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The Pharaoh’s General, and Mubarak’s The Pharaoh’s General, and Mubarak’s
Monday, February 7, 2011 by Alex Joffe | Jewish Ideas Daily » Daily Features

The general was a commoner. He rose through the ranks as a career soldier, attracting attention for his prowess and dedication. Becoming a soldier-diplomat, he fought Egypt's battles, negotiated with troublesome neighbors, and served several kings in succession.
Cyrus, Ahmadinejad, and the Politics of Purim Cyrus, Ahmadinejad, and the Politics of Purim
Tuesday, February 1, 2011 by Alex Joffe | Jewish Ideas Daily » Daily Features

Anyone who deplores the politicization of the past should have been apoplectic in September 2010 at the sight of Mahmoud Ahmadinejad receiving the loan of the "Cyrus Cylinder" from officials of the British Museum.
The Iraqi Jewish Archive The Iraqi Jewish Archive
Monday, January 24, 2011 by Alex Joffe | Jewish Ideas Daily » Daily Features

To whom do antiquities belong?  For Jews, the question took on flesh in 2003 in the flooded basement of a building belonging to the Iraqi secret police.
Science, Faith, and Biblical Archeology Science, Faith, and Biblical Archeology
Monday, January 17, 2011 by Alex Joffe | Jewish Ideas Daily » Daily Features

Biblical archeology was born out of twinned desires: to "illuminate" the world of the Bible and, ultimately, to prove the truth of the Word.
The Continuing War for Safed The Continuing War for Safed
Thursday, December 16, 2010 by Aryeh Tepper | Jewish Ideas Daily » Daily Features

Safed (Hebrew: Tsfat) is a picturesque town of 32,000 souls nestled in the hills of Galilee.  It is also home to a hardline branch of the Islamic Movement looking for ways to undermine Jewish sovereignty.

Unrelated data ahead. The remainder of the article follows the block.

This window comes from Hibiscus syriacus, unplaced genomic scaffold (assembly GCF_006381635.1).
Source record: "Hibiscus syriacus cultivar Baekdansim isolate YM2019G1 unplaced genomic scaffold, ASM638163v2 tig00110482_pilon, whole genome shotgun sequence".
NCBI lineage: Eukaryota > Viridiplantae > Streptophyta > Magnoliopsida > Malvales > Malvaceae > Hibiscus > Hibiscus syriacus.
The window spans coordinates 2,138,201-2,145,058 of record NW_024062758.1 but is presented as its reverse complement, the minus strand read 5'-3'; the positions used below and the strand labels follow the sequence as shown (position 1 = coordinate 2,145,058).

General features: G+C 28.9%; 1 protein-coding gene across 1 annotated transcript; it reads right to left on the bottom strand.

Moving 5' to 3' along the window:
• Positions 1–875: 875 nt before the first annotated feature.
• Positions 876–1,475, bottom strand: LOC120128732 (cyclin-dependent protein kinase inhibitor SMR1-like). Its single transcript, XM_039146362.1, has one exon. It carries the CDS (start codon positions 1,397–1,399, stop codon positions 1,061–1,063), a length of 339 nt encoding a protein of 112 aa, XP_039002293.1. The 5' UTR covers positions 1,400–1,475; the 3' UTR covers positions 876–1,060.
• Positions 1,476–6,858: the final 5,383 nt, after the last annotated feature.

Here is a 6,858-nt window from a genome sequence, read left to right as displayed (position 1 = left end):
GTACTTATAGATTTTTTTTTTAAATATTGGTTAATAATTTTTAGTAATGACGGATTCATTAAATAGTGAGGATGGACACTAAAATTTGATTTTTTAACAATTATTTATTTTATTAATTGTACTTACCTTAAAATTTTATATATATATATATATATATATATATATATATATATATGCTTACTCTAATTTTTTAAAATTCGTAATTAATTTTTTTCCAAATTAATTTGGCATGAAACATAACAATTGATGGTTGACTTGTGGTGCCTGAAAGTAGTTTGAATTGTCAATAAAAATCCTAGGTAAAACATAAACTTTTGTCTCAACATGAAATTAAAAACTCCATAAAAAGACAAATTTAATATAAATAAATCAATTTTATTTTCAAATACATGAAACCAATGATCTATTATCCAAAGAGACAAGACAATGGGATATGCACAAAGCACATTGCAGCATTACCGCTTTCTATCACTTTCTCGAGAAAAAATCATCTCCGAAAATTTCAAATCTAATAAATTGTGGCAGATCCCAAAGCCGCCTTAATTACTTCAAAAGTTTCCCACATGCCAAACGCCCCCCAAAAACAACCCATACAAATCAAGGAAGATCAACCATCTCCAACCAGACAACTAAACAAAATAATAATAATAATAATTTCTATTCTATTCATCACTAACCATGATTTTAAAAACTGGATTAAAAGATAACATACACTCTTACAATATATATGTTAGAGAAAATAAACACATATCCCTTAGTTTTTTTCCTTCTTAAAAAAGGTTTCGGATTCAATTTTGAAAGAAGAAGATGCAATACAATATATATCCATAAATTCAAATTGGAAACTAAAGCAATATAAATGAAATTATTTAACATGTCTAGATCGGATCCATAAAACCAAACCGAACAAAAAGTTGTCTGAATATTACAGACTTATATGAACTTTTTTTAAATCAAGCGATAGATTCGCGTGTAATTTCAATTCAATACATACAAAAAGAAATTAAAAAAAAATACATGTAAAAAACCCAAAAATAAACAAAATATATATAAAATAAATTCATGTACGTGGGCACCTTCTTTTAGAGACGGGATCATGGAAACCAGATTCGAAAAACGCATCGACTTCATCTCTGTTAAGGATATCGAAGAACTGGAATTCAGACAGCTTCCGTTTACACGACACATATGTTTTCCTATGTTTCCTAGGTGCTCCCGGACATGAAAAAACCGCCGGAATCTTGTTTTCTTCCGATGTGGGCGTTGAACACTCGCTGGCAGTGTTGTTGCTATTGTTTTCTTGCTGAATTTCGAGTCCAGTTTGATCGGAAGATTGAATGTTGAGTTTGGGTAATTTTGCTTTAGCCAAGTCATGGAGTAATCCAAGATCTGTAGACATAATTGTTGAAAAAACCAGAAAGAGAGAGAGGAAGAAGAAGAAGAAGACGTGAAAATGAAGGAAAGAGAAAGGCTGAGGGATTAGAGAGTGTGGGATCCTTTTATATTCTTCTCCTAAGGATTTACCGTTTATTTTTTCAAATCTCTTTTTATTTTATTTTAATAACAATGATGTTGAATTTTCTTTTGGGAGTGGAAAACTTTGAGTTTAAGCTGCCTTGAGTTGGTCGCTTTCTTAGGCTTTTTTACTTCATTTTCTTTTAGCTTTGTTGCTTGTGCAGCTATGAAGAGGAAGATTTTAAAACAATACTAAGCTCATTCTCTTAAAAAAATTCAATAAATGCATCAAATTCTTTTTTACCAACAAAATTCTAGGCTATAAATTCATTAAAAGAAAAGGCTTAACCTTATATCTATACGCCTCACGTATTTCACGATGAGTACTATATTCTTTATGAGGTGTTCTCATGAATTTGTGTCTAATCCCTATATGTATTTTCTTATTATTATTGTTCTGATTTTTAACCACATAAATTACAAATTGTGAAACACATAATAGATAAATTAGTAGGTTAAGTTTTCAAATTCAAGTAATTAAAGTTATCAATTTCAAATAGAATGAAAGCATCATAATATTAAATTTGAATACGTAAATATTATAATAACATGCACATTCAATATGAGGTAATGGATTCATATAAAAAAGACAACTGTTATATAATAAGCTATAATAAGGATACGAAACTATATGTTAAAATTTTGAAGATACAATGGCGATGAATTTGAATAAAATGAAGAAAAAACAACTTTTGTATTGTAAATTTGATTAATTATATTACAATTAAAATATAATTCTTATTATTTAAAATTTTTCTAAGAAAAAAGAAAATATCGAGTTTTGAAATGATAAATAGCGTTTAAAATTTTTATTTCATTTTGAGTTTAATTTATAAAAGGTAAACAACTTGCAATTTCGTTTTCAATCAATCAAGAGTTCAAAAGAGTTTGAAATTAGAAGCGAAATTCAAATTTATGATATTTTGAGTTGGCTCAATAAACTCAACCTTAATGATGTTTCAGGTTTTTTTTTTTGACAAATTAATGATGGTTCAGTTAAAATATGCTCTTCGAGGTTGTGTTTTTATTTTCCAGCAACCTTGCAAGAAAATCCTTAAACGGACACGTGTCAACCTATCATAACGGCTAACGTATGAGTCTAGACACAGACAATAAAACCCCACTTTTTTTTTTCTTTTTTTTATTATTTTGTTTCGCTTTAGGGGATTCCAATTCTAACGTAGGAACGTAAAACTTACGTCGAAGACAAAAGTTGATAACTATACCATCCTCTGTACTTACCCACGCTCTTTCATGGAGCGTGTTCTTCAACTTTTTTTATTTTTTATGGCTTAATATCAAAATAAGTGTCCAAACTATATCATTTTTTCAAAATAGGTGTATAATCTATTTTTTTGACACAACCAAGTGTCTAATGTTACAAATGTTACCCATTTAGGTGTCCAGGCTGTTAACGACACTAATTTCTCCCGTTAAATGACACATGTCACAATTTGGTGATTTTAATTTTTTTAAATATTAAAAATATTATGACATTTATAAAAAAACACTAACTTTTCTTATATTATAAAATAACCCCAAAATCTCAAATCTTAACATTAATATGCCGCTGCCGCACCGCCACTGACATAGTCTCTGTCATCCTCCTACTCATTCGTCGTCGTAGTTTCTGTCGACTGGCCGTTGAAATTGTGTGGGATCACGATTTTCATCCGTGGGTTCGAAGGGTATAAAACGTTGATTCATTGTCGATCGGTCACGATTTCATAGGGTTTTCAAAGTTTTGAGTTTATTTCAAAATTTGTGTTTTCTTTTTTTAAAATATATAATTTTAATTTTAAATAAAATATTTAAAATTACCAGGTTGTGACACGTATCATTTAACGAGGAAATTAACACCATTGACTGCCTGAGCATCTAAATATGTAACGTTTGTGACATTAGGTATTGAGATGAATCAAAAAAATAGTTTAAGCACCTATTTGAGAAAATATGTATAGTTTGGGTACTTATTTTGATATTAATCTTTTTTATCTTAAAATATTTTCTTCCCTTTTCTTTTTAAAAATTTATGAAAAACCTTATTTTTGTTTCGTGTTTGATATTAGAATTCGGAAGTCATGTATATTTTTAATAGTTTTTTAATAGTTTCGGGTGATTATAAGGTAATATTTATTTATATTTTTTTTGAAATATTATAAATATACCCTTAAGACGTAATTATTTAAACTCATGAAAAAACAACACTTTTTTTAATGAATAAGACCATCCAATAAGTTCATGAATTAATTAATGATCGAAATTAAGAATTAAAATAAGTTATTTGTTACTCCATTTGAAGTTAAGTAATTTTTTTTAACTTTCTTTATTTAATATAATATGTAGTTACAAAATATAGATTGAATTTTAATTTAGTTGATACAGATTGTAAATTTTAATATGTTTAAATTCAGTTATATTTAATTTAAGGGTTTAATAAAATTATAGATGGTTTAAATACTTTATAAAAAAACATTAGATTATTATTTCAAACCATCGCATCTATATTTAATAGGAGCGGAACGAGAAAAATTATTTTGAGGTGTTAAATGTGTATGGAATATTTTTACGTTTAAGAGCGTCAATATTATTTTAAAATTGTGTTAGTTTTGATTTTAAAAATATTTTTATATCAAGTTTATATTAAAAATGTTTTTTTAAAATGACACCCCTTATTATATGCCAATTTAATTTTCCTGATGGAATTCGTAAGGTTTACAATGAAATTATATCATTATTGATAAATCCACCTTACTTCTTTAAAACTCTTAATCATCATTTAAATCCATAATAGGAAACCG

Why Rachel’s Tomb Matters Why Rachel’s Tomb Matters
Friday, November 19, 2010 by Alex Joffe | Jewish Ideas Daily » Daily Features

All cultures build on what came before them. But how they treat the past is a measure of cultures in the present. The treatment by Muslims of Rachel's tomb, lately much in the news, is a case in point.
Cemetery Politics Cemetery Politics
Wednesday, September 1, 2010 by Allan Nadler | Jewish Ideas Daily » Daily Features

Among the many bones its various enemies pick with the Jewish state, one has been much in the news lately: bones, very dry bones, residing in cemeteries both real and imagined all across the country.  
Digging King Herod Digging King Herod
Friday, August 20, 2010 by Aryeh Tepper | Jewish Ideas Daily » Daily Features

King Herod was a Jew of doubtful origin who ruled Israel in the years 40-4 B.C.E. During this same period, the Roman republic was being replaced by the Roman Empire with its vast expansionist aims. Relying on Roman support for his power, Herod was, in effect, Israel's little Roman emperor. And he played the part, bringing administrative order and economic prosperity to the country and creating hugely ambitious architectural projects. In the Roman way, he was also cruel, paranoid, and thorough, killing his wife, three sons, and an assortment of other relatives and confidants.
The New Israel Museum The New Israel Museum
Friday, August 13, 2010 by Aryeh Tepper | Jewish Ideas Daily » Daily Features